Ridder does everything for No. 3 Cincinnati in rout of SMU

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CINCINNATI – Desmond Ridder threw three touchdown passes, ran for another score and even caught a TD pass to help No. 3 Cincinnati roll past SMU 48-14 on Saturday.

Alec Pierce had a pair of TD catches for the Bearcats (11-0, 7-0 American Athletic). They extended the nation’s second-longest home winning streak to 26 games and keep alive hopes of becoming the first non-Power 5 team to reach the College Football Playoff.

“We’ve been waiting on playing that complete game,” Bearcats coach Luke Fickell said. “We challenged them before the game and again at halftime. They stepped up and executed.”

SMU (8-3, 4-3) managed 199 yards of offense after averaging 498 through the first 10 games. Tanner Mordecai, the AAC offensive player of the week last week for the fourth time this season, had only 63 yards passing and was sacked three times.

“They lined up and whipped us pretty good,” SMU coach Sonny Dykes said. “When that happens it’s on everybody. We need to coach better. We’ve got to play better. But I give them a lot of credit. Cincinnati looked like a top three team, a playoff team. They certainly made a statement tonight.”

It was an emphatic start to the game for the Bearcats. After Cincinnati forced SMU to punt on its first possession, Ridder found Tyler Scott wide open for a 53-yard scoring pass on the first play from scrimmage.

“We had that play scripted the night before,” said Ridder, who passed for 274 yards. “I knew I was throwing to the post and I saw Tyler running wide open.”

Following a partially blocked punt by Wilson Huber, the Bearcats took over at the SMU 25 and Jerome Ford‘s 4-yard run made it 14-0 with 5:32 left in the first quarter.

“We had one chance earlier in the game, so we wanted to get after it,” Huber said. “I was able to get through the shields and get my hand on it.”

Ford had 20 carries for 82 yards and a touchdown after missing a game due to injury.

After a fumble ended a promising drive for the Mustangs, Ridder scored on a 40-yard keeper on fourth-and-1 to make it 20-0 in the second quarter.

Alec Pierce caught a 17-yard touchdown pass from Ridder and the Bearcats led 27-0 at halftime. Pierce had two TD catches.

Cincinnati’s halftime lead could have been larger had it not been for a missed extra-point attempt and two missed field goal attempts, one which was blocked.

The Bearcats forced six three-and-outs in the first half.

“We came out and executed all-around,” said linebacker Curtis Brooks, who had two sacks. “Great game plan from the coaches. We wanted to go out and have some fun.”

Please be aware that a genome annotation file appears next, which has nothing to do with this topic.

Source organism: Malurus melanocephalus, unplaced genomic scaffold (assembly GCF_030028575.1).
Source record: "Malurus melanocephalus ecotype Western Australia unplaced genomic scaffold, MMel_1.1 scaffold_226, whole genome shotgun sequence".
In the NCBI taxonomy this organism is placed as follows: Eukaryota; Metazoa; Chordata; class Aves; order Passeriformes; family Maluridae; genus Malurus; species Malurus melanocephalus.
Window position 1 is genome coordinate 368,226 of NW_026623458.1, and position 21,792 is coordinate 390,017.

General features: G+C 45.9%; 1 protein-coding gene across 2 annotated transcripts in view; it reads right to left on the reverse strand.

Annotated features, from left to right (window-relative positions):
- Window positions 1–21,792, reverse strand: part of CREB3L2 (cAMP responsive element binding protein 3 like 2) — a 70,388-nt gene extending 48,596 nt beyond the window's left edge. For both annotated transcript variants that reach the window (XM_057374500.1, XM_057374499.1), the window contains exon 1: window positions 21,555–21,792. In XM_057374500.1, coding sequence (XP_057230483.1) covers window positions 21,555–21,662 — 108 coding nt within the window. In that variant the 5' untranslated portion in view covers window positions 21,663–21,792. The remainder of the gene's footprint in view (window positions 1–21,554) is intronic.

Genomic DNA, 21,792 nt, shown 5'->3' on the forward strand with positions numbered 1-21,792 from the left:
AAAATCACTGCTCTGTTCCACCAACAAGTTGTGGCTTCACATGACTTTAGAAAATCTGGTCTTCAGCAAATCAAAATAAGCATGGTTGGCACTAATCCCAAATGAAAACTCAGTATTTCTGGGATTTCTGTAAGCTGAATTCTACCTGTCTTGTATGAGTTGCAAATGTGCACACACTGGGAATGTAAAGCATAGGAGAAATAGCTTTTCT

The play had been in Cincinnati’s playbook for the entirety of Ridder’s career but until Saturday night, it hadn’t been used. When the call was made, not even Fickell knew it was coming. “I’m not sure I would have went along with it,” he said. But it was executed perfectly on the Bearcats’ first possession of the third quarter when Ford took a handoff from Ridder then flipped to Jordan Jones who then passed to Ridder in the end zone for a 5-yard touchdown. “We’ve had that play for four or five years now,” Ridder said. “I let the coaches know my hands are certified. I was glad they called it on senior night.”


SMU: The Mustangs were without injured receiver Danny Gray who has 803 receiving yards and nine TDs this season, and averaged only 3.5 yards per play. “They didn’t do anything we haven’t seen,” said Dykes. “They didn’t do anything sneaky. They had us backed up early. We had a punt blocked. That hasn’t happened to us in years.”

Cincinnati: Two straight losses dropped SMU from the Top 25 and took some luster off the game for the Bearcats, who needed a signature league win to put alongside beating Notre Dame. But some style points on Saturday couldn’t hurt. “Coach Fick always tells us to keep blinders on,” Bearcats receiver Tre Tucker said. “I have friends and family, but honestly, we know what we’re capable of.”


Cincinnati dropped one spot to No. 3 in the poll this week, but more importantly moved up to No. 5 in the College Football Playoff rankings to stay in the hunt.


SMU: Hosts Tulsa on Saturday.

Cincinnati: At East Carolina on Friday.

Minnesota football players’ discrimination lawsuit dismissed

Jesse Johnson-USA TODAY Sports
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MINNEAPOLIS — A federal judge has dismissed a lawsuit filed by nine former University of Minnesota football players who were accused of sexual assault in 2016 in a case that roiled the school’s football program.